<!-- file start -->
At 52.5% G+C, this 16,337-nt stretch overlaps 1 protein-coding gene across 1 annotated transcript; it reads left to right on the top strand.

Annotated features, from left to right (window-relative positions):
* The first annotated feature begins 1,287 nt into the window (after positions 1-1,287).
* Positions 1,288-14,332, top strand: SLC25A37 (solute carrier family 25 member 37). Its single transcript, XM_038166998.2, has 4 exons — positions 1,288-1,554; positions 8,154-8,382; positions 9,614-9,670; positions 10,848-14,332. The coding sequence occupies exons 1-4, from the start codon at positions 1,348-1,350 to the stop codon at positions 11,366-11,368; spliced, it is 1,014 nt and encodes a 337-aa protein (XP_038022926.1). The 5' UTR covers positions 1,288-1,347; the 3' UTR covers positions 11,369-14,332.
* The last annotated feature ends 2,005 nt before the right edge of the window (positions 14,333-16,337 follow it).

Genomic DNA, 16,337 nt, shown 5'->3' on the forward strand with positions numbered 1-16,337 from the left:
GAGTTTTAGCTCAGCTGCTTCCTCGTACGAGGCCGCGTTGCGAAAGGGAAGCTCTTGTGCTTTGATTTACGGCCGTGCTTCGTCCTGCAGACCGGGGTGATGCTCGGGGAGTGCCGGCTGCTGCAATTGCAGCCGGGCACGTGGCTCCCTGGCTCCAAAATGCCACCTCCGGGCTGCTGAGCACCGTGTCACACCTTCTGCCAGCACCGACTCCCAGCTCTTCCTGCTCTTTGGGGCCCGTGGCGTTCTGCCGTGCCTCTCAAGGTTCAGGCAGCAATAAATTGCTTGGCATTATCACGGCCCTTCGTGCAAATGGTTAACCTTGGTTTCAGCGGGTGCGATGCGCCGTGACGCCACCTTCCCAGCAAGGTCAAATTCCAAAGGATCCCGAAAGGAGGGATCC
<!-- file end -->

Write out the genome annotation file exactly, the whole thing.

At 52.5% G+C, this 16,337-nt stretch overlaps 1 protein-coding gene across 1 annotated transcript; it reads left to right on the top strand.

Annotated features, from left to right (window-relative positions):
* The first annotated feature begins 1,287 nt into the window (after positions 1-1,287).
* Positions 1,288-14,332, top strand: SLC25A37 (solute carrier family 25 member 37). Its single transcript, XM_038166998.2, has 4 exons — positions 1,288-1,554; positions 8,154-8,382; positions 9,614-9,670; positions 10,848-14,332. The coding sequence occupies exons 1-4, from the start codon at positions 1,348-1,350 to the stop codon at positions 11,366-11,368; spliced, it is 1,014 nt and encodes a 337-aa protein (XP_038022926.1). The 5' UTR covers positions 1,288-1,347; the 3' UTR covers positions 11,369-14,332.
* The last annotated feature ends 2,005 nt before the right edge of the window (positions 14,333-16,337 follow it).

Genomic DNA, 16,337 nt, shown 5'->3' on the forward strand with positions numbered 1-16,337 from the left:
GAGTTTTAGCTCAGCTGCTTCCTCGTACGAGGCCGCGTTGCGAAAGGGAAGCTCTTGTGCTTTGATTTACGGCCGTGCTTCGTCCTGCAGACCGGGGTGATGCTCGGGGAGTGCCGGCTGCTGCAATTGCAGCCGGGCACGTGGCTCCCTGGCTCCAAAATGCCACCTCCGGGCTGCTGAGCACCGTGTCACACCTTCTGCCAGCACCGACTCCCAGCTCTTCCTGCTCTTTGGGGCCCGTGGCGTTCTGCCGTGCCTCTCAAGGTTCAGGCAGCAATAAATTGCTTGGCATTATCACGGCCCTTCGTGCAAATGGTTAACCTTGGTTTCAGCGGGTGCGATGCGCCGTGACGCCACCTTCCCAGCAAGGTCAAATTCCAAAGGATCCCGAAAGGAGGGATCC